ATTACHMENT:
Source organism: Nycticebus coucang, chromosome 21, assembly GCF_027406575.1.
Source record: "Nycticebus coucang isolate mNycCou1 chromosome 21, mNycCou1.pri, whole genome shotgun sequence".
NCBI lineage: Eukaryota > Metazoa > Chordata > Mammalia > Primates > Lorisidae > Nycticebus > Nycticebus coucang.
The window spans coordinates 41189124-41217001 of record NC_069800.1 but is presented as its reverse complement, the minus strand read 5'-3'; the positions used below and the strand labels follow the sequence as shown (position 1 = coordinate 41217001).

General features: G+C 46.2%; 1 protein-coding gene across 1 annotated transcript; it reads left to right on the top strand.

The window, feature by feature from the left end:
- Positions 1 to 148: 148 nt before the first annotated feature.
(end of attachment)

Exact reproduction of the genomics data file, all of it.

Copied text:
Source organism: Nycticebus coucang, chromosome 21, assembly GCF_027406575.1.
Source record: "Nycticebus coucang isolate mNycCou1 chromosome 21, mNycCou1.pri, whole genome shotgun sequence".
NCBI lineage: Eukaryota > Metazoa > Chordata > Mammalia > Primates > Lorisidae > Nycticebus > Nycticebus coucang.
The window spans coordinates 41189124-41217001 of record NC_069800.1 but is presented as its reverse complement, the minus strand read 5'-3'; the positions used below and the strand labels follow the sequence as shown (position 1 = coordinate 41217001).

General features: G+C 46.2%; 1 protein-coding gene across 1 annotated transcript; it reads left to right on the top strand.

The window, feature by feature from the left end:
- Positions 1 to 148: 148 nt before the first annotated feature.